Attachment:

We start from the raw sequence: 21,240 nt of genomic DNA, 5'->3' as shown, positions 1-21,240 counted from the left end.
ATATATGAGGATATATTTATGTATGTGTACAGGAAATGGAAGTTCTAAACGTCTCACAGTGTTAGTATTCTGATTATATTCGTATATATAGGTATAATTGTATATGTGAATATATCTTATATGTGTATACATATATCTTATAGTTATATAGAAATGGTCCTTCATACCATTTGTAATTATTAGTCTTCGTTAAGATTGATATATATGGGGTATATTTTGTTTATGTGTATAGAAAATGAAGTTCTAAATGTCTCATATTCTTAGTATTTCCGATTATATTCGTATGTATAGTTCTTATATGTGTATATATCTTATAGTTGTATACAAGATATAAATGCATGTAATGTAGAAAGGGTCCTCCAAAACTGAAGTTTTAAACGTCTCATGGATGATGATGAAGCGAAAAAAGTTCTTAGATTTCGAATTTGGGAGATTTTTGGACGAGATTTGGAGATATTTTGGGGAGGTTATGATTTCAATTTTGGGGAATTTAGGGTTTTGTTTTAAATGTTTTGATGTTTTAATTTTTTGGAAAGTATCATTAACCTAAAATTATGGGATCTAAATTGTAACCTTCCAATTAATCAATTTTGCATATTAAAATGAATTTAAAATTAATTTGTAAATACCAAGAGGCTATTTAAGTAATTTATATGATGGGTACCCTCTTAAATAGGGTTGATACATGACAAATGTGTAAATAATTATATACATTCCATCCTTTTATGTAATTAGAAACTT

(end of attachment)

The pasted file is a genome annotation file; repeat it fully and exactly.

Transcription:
We start from the raw sequence: 21,240 nt of genomic DNA, 5'->3' as shown, positions 1-21,240 counted from the left end.
ATATATGAGGATATATTTATGTATGTGTACAGGAAATGGAAGTTCTAAACGTCTCACAGTGTTAGTATTCTGATTATATTCGTATATATAGGTATAATTGTATATGTGAATATATCTTATATGTGTATACATATATCTTATAGTTATATAGAAATGGTCCTTCATACCATTTGTAATTATTAGTCTTCGTTAAGATTGATATATATGGGGTATATTTTGTTTATGTGTATAGAAAATGAAGTTCTAAATGTCTCATATTCTTAGTATTTCCGATTATATTCGTATGTATAGTTCTTATATGTGTATATATCTTATAGTTGTATACAAGATATAAATGCATGTAATGTAGAAAGGGTCCTCCAAAACTGAAGTTTTAAACGTCTCATGGATGATGATGAAGCGAAAAAAGTTCTTAGATTTCGAATTTGGGAGATTTTTGGACGAGATTTGGAGATATTTTGGGGAGGTTATGATTTCAATTTTGGGGAATTTAGGGTTTTGTTTTAAATGTTTTGATGTTTTAATTTTTTGGAAAGTATCATTAACCTAAAATTATGGGATCTAAATTGTAACCTTCCAATTAATCAATTTTGCATATTAAAATGAATTTAAAATTAATTTGTAAATACCAAGAGGCTATTTAAGTAATTTATATGATGGGTACCCTCTTAAATAGGGTTGATACATGACAAATGTGTAAATAATTATATACATTCCATCCTTTTATGTAATTAGAAACTT